What is your favorite part about being a blogger? Will you continue to pursue this career in the near future or you have other plans?

There are a number of things I love about being a blogger – from the books I read that I wouldn’t otherwise come across, to the people I meet and the opportunities I’ve had (such as visiting both Indonesia and Guatemala). It’s a career that I hope is long lasting; I really can’t ever imagine doing anything else.



How did you discover your passion for blogging and how long have you been doing it? What benefits have you derived from it?

My passion for blogging was borne as a result of my love for both books and writing; but were it not for my voracious reading habit, I wouldn’t be a blogger at all.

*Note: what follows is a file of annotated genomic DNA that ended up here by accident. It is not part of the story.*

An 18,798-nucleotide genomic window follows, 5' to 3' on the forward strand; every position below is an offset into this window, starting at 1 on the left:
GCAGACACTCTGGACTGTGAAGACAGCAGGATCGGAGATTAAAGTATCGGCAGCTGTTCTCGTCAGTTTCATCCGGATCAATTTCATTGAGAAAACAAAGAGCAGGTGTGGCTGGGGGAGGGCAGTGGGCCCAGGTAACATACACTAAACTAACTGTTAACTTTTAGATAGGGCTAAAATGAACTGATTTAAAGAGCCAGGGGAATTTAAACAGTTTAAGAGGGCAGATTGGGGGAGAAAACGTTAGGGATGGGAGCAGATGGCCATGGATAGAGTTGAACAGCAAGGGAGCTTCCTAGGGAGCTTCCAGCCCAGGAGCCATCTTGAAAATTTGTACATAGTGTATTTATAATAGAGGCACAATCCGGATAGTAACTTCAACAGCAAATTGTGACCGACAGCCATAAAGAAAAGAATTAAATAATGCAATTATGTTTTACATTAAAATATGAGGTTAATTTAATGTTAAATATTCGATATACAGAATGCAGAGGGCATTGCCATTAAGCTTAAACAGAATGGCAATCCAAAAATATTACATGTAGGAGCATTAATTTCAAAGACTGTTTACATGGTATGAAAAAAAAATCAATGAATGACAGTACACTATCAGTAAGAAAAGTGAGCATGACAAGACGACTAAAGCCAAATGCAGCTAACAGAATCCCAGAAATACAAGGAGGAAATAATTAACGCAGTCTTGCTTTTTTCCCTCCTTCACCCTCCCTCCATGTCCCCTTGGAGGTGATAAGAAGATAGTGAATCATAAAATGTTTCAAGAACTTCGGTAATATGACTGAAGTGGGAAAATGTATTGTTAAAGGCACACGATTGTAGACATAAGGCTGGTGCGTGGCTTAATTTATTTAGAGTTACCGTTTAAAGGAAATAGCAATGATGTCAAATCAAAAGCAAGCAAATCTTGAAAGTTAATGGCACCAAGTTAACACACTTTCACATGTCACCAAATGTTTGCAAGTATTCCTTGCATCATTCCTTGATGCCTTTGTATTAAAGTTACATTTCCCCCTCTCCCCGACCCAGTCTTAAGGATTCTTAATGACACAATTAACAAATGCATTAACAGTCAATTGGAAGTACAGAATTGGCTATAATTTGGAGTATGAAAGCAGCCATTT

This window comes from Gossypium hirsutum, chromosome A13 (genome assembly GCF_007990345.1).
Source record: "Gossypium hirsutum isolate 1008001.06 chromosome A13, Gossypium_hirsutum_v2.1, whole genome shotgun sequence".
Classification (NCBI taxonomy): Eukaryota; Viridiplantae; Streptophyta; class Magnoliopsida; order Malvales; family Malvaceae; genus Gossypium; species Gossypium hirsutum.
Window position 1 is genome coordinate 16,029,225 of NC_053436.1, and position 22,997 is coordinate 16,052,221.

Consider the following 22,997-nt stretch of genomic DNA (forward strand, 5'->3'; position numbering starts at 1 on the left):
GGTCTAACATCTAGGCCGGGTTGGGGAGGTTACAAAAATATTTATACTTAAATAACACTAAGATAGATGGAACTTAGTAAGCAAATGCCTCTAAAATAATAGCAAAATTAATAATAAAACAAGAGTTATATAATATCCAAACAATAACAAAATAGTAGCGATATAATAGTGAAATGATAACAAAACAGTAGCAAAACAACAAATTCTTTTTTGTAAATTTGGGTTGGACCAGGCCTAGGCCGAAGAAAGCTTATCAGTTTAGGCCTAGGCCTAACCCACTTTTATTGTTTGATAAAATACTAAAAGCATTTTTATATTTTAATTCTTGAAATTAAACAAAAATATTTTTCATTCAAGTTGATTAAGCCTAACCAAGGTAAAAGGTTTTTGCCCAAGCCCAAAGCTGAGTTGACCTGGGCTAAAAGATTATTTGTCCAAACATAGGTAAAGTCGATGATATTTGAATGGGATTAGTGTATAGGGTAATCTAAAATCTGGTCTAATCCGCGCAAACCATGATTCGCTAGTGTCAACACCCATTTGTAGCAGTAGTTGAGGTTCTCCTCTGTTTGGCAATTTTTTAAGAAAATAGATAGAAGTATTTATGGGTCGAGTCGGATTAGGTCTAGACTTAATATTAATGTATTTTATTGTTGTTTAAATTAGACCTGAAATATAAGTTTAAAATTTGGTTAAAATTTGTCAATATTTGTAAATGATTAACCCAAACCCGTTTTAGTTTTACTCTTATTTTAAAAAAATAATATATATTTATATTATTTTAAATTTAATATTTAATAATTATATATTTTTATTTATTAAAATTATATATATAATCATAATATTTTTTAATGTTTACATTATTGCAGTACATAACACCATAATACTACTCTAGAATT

I’ve derived countless benefits from my blogging career – from landing my dream job working for the Baileys Women’s Prize for Fiction, to launching the Bondi Literary Salon and winning the London Book Fair’s inaugural Book Blogger of the Year. I’ve been interviewed by Mariella Frostrup for the BBC and had the chance to travel more extensively than I could ever have dreamed about.

Lucy from the Literary Edit


Who is your favorite blogger and what have you learned from him or her.

I love book blog The Guy with the Book. Faroukh – who runs it – won the inaugural Bookstagrammer of the Year and we’ve since formed an online friendship based around our love of books. As well as being a skilled photographer he’s also an avid and ardent reader and his blog is one of my literary go-tos when I’m in need of some bookish inspiration.

QUESTION #7: which blog is your all time favourite and why?

See above!



If you had only one chance to play a character in a movie,who will it be?

I’m not a big movie buff so this is a tricky one for me. I’d probably go with Scarlett O’Hara from Gone with the Wind as she’s one of my favourite characters from literature.


What does your blogging process look like.